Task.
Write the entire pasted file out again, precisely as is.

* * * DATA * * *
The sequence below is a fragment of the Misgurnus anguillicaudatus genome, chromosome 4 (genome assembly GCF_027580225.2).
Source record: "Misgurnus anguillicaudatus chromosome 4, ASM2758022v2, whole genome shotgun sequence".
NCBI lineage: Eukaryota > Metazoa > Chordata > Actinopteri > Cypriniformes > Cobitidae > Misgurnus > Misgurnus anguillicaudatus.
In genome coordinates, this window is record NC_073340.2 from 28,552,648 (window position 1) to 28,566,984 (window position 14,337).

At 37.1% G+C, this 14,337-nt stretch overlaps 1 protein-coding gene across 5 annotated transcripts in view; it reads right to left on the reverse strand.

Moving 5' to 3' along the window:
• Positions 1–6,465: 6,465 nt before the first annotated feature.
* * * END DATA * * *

The sequence below is a fragment of the Misgurnus anguillicaudatus genome, chromosome 4 (genome assembly GCF_027580225.2).
Source record: "Misgurnus anguillicaudatus chromosome 4, ASM2758022v2, whole genome shotgun sequence".
NCBI lineage: Eukaryota > Metazoa > Chordata > Actinopteri > Cypriniformes > Cobitidae > Misgurnus > Misgurnus anguillicaudatus.
In genome coordinates, this window is record NC_073340.2 from 28,552,648 (window position 1) to 28,566,984 (window position 14,337).

At 37.1% G+C, this 14,337-nt stretch overlaps 1 protein-coding gene across 5 annotated transcripts in view; it reads right to left on the reverse strand.

Moving 5' to 3' along the window:
• Positions 1–6,465: 6,465 nt before the first annotated feature.